Open Access Research article

The intron 4c allele of the NOS3 gene is associated with ischemic stroke in African Americans

RP Grewal1*, AVC Dutra1, Yi C Liao2, Ss H Juo23 and NIH Papamitsakis4

Author Affiliations

1 New Jersey Neuroscience Institute at JFK Medical Center, 65 James Street, Edison, NJ 08818, USA

2 Graduate Institute of Medicine, Kaohsiung Medical University, Kaohsiung 800, Taiwan

3 Department of Neurology, Kaohsiung Medical University Hospital, Kaohsiung 800, Taiwan

4 Department of Neurology, Medical University of South Carolina, 96 Jonathan Lucas Street, Charleston, SC, 29425, USA

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BMC Medical Genetics 2007, 8:76  doi:10.1186/1471-2350-8-76

Published: 10 December 2007



Ischemic stroke is the most common cause of disability in North America and in addition to the generally accepted risk factors, there is increasing evidence for the potential pathophysiological role of genes. One of these genes, the endothelial nitric oxide synthase gene (NOS3) has been reported as a genetic risk factor for ischemic stroke. To independently confirm and extend the results of these previous reports, we investigated this gene as a risk factor for stroke in an ethnically diverse study population.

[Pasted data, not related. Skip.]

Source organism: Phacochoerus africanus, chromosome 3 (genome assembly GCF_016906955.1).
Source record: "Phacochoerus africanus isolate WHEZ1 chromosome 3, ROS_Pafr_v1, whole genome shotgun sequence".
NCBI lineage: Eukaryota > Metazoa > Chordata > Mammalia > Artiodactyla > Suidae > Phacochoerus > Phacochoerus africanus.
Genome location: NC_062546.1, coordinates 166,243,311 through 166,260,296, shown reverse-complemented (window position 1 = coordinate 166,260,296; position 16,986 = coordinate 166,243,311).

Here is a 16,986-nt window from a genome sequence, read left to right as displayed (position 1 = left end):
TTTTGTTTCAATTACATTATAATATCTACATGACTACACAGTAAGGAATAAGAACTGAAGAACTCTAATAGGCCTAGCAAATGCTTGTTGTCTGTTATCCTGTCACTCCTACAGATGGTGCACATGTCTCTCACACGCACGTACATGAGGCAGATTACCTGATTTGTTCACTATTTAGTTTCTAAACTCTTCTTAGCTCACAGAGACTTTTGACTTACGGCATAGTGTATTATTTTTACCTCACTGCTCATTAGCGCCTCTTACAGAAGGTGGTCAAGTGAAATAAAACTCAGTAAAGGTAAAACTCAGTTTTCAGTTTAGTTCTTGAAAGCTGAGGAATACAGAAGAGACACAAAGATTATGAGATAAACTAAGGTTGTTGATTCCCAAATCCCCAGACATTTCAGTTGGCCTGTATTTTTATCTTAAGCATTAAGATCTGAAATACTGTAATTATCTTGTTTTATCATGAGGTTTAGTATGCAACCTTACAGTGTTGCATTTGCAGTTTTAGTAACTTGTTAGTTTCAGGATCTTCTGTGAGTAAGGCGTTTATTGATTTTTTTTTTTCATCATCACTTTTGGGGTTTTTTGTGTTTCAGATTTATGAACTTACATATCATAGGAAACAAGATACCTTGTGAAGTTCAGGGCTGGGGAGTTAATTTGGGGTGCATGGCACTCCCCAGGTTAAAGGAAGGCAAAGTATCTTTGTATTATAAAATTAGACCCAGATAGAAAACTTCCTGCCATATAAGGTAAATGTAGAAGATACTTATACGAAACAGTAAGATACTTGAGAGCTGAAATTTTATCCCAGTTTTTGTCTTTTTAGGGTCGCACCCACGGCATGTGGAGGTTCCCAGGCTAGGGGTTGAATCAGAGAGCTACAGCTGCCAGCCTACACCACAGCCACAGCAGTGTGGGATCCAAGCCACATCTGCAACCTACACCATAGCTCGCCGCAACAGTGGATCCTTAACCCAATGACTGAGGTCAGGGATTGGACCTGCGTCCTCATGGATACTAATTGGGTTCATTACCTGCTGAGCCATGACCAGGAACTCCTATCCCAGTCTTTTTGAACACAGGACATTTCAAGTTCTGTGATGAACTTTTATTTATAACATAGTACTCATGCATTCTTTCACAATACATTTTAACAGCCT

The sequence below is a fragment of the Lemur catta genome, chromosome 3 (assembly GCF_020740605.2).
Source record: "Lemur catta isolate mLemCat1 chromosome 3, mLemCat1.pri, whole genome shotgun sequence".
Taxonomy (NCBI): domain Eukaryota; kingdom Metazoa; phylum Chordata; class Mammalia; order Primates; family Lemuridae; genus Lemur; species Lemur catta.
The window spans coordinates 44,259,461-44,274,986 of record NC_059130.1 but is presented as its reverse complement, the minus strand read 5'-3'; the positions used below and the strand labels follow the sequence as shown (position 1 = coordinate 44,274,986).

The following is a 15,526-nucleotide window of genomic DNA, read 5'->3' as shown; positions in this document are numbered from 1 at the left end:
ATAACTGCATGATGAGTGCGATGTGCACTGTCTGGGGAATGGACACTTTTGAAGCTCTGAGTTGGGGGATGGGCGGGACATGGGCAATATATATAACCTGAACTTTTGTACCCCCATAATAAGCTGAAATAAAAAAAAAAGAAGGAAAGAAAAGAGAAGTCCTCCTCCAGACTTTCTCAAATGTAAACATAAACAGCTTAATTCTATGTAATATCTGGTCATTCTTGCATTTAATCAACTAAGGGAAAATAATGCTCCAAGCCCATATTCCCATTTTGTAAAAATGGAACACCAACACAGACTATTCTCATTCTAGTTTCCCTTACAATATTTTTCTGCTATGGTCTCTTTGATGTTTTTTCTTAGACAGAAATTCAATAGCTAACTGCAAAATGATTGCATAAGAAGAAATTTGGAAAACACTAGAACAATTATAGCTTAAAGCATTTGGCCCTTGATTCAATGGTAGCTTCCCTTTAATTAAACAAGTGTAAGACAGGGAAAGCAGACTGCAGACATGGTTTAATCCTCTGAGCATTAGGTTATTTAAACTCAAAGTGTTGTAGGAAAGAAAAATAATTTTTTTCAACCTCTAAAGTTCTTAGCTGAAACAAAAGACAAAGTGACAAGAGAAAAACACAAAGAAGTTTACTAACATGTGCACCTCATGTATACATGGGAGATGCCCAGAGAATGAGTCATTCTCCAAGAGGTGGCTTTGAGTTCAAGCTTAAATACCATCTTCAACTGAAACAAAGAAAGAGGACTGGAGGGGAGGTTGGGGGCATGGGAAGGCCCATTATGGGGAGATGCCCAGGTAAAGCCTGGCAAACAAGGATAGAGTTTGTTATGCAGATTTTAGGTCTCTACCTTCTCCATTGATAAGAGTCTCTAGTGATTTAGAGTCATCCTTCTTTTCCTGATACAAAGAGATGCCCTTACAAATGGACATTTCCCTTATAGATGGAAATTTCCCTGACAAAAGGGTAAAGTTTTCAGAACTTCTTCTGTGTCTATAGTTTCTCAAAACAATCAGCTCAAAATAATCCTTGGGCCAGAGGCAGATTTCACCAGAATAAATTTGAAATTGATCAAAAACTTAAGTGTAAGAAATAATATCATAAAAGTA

Using the TOAST classification, we characterized and studied 377 patients with ischemic stroke. We genotyped two common variants in the NOS3 gene, the intron 4 insertion/deletion and an exonic single nucleotide polymorphism (SNP), G894T, in these patients and compared them with 502 controls. Chi-square or Fisher's exact tests were used to examine allele effects on stroke and stroke subtypes. Logistic regression analysis was used to adjust for confounding covariate effects.


All genotypes are in Hardy-Weinberg equilibrium except for intron 4c, which is overrepresented in ischemic stroke patients. In pooled analysis of all patients, intron 4c, but not intron 4a, intron 4b or G894T alleles are associated with stroke (p < 0.01). In subgroup analysis by race, the intron 4c allele is most strongly associated with large artery ischemic stroke in African Americans (p < 0.01).


We are unable to confirm previous reports of an association of the intron 4a or the G894T alleles with ischemic stroke. However, although limited by a relatively small sample size, our study suggests a potentially important role of the intron 4c allele as a genetic marker of ischemic stroke in African Americans.